Words and images: Nour Coudsi
This past summer, I spent a couple of weeks at the Al-Jarahyrie Syrian Refugee camp — one of the worst in its region. The camp is home to a tiny tent school, smaller than a two bedroom apartment and hosts about 300 Syrian refugee students all year round.
I volunteered with Jusoor, an NGO of Syrian expatriates, as an English teacher for primary school level students, working with refugees who had fled the war zone about a year ago.
A week into the ESL program, I was still struggling to memorise my students’ names, so I decided to distribute name tags. The minute I took the name tags out of my backpack, the class gasped in excitement.
“Are those IDs, Miss?”
“No, they are only name tags that we will use to memorise one another’s names.”
After class, Kousai, a seven year-old, asked for another name tag for his sister. He pinned the tag on her sweater, telling her, “Don’t ever lose this, Mayassa — this is our only form of identification now. Remember what happened on the border when we told the guards we didn’t have IDs? You don’t want that to happen again, do you?”
We are not really worried about passports right now — we are worried about getting a rooftop to this tent before the winter.
Later in the week, I visited Kousai in his small tent by the school. His mom explained that they fled the country with nothing but their clothes on.
“We didn’t have time to pack anything — not even our ID cards,” she said. While visiting other families in their tent homes, I learned that most of the refugees in the camp had lost their identification documents.
When I asked if they were able to grab their passports before fleeing, a man shouted, “Passports? Why are you asking about that? We are not really worried about passports right now — we are worried about getting a rooftop to this tent before the winter.”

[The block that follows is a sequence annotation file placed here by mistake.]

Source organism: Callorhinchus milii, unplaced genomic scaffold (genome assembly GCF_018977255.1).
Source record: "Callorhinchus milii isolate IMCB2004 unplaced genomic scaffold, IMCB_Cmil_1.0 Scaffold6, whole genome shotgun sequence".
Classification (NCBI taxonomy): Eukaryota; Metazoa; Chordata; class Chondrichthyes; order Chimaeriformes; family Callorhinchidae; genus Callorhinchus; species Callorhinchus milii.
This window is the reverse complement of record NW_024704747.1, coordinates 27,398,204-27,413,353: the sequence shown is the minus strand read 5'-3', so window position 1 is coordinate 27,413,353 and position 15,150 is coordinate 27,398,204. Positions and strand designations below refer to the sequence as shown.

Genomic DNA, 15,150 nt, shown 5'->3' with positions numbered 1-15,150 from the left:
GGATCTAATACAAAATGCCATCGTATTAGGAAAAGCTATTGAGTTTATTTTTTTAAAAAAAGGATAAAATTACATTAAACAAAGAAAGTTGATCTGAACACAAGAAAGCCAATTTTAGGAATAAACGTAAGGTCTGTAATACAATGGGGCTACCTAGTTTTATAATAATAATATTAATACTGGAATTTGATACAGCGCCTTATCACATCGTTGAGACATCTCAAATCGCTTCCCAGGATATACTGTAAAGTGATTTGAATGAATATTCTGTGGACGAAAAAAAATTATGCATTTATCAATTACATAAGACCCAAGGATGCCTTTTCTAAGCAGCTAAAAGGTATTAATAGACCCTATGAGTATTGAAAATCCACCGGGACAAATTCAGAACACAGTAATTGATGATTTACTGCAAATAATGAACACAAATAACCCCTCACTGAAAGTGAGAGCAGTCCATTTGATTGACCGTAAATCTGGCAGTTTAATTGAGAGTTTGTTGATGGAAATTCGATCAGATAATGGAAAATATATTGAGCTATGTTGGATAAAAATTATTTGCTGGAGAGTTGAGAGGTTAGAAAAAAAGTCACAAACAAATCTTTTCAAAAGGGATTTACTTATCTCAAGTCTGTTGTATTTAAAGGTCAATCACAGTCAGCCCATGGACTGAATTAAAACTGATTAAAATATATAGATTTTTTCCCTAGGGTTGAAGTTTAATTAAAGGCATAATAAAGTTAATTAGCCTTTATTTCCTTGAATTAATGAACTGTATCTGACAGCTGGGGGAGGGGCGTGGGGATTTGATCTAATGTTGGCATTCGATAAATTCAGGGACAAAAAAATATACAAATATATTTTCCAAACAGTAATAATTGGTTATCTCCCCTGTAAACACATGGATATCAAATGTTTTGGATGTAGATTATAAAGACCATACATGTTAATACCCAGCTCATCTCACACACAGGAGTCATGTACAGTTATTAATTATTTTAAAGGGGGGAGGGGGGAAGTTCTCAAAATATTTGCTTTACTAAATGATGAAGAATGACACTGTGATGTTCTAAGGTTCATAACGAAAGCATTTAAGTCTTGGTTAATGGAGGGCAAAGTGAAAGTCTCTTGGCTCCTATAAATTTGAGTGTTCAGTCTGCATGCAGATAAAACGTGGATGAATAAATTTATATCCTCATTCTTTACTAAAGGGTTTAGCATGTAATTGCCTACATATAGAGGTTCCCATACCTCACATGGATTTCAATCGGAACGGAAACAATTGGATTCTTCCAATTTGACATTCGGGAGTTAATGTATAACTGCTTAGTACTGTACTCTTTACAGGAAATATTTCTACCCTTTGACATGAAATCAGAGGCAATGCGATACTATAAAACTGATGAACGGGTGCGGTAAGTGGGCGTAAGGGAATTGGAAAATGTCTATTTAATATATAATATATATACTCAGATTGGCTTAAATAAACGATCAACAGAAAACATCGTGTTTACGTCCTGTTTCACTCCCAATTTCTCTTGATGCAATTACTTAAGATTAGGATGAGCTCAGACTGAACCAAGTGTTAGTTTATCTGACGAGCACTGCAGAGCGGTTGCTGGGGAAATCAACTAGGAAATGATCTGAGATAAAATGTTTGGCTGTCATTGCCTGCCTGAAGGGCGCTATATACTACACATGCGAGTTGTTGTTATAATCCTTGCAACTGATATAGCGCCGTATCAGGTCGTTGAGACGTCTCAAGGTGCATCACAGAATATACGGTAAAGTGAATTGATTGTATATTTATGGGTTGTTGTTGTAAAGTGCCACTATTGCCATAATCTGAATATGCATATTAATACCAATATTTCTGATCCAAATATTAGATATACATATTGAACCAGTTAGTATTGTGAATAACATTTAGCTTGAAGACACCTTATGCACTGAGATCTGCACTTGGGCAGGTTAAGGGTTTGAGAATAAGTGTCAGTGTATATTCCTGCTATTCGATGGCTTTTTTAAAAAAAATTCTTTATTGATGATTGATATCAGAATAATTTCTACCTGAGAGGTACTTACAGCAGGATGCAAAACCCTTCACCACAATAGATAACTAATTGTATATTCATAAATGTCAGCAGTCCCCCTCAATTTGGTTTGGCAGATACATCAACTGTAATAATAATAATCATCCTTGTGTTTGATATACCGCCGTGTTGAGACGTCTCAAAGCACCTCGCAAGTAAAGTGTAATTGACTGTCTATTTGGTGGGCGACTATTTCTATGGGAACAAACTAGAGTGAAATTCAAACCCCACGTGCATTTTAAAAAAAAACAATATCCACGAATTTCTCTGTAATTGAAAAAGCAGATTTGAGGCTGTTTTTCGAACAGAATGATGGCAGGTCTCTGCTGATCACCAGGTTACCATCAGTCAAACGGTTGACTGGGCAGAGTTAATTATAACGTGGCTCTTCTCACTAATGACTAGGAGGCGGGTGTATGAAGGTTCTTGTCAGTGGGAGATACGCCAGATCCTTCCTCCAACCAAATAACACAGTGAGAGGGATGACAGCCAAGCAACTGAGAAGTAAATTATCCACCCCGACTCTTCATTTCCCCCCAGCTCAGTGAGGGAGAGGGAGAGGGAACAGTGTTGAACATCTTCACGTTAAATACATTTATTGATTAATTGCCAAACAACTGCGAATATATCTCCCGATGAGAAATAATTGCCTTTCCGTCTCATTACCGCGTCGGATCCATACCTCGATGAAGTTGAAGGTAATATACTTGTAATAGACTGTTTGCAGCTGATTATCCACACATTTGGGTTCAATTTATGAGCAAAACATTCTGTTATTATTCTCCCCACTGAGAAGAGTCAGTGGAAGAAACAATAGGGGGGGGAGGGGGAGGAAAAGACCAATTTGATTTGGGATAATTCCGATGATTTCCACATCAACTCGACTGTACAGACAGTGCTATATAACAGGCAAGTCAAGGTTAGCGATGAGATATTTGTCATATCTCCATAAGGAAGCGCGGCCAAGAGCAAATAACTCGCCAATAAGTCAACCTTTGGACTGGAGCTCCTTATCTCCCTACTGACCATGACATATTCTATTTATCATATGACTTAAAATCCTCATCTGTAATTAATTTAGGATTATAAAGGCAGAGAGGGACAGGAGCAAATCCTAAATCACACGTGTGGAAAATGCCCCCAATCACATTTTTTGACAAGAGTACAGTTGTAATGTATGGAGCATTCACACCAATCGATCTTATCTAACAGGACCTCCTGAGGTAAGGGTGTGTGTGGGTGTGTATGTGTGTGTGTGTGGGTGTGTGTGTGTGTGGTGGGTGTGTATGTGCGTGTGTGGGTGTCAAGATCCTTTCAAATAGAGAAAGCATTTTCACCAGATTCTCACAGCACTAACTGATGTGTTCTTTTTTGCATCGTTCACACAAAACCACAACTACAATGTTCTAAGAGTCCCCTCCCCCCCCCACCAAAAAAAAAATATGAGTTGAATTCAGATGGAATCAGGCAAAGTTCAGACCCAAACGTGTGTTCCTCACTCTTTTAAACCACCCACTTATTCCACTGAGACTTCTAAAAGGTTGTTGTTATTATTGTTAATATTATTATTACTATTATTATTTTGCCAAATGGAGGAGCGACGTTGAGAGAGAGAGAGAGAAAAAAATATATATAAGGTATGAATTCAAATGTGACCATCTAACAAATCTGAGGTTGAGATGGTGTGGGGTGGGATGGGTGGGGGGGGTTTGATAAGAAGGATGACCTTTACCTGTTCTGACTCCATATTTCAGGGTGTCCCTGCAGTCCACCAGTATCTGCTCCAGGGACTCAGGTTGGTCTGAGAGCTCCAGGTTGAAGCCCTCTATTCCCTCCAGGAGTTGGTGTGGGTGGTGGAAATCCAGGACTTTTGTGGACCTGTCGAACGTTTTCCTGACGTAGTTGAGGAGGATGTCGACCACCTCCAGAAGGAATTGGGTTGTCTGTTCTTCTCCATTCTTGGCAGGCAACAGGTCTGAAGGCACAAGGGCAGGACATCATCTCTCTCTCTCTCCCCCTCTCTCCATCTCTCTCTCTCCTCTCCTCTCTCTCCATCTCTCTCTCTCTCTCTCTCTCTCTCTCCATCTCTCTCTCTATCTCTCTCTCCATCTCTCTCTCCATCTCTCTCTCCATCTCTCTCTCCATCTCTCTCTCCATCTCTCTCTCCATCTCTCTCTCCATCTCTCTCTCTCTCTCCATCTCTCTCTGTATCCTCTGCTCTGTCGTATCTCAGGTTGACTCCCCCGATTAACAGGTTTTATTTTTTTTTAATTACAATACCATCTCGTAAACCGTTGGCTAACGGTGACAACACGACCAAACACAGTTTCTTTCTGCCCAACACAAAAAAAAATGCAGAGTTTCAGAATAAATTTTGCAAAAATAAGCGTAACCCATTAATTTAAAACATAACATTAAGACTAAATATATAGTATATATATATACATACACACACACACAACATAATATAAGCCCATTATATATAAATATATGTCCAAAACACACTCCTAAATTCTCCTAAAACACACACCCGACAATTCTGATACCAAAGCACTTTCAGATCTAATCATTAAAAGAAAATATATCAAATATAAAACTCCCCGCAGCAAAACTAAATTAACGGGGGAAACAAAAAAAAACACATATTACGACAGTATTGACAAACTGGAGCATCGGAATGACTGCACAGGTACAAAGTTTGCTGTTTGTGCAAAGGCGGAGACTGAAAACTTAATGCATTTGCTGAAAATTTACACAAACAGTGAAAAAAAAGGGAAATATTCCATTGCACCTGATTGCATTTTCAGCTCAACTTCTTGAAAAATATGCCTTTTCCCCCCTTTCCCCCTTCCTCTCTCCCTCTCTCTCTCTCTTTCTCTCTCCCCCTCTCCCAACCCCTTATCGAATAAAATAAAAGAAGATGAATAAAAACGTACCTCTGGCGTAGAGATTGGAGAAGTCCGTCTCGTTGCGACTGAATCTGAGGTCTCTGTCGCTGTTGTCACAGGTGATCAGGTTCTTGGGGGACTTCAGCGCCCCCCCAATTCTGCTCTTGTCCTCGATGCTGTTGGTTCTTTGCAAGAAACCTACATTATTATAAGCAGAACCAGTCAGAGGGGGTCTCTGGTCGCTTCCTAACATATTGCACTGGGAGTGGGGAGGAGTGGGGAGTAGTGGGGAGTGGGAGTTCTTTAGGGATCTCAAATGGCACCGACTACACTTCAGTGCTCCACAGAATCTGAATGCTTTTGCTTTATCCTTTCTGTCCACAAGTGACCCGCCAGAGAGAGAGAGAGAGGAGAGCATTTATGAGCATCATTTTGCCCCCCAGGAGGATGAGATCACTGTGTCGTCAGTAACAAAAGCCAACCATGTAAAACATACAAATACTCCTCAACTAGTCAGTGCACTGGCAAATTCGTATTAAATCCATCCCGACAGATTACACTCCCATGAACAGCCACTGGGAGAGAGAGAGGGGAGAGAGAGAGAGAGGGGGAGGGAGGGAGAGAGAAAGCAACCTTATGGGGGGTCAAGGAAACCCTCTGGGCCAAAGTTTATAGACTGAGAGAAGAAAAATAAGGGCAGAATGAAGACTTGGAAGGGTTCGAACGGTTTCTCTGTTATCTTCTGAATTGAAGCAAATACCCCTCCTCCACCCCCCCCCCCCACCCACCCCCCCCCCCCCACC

His son later explained in detail how his sister died last December because her tiny body couldn’t stand the cold. “She died before we were able to decide on a name for her, but I did decide on a name later. I chose Jasmine. I waited to see her for nine months, Miss, but didn’t really get the chance to watch her grow up. I know she is in a better place now, so don’t worry — I am fine.”
I then understood why his father shouted so loudly.
Three weeks later, I sat in Lebanon’s International Airport, staring at my messenger bag and flipping through my many identification documents, hearing that lady’s voice in my head. “Not even our ID cards.”
This past summer was a summer of loss. I heard stories about people who had lost everything; their children, families, loved ones, homes, stores, factories and jobs.
I listened to people explain how they lost a body part during the bombing, how it felt and how they were coping with it. I watched as they acted out how they felt as barrel bombs exploded in their neighbourhoods.
I listened as my students imitated the sound of shells. “No, it is much louder than that, Miss. Listen, it is more like this,” said one student.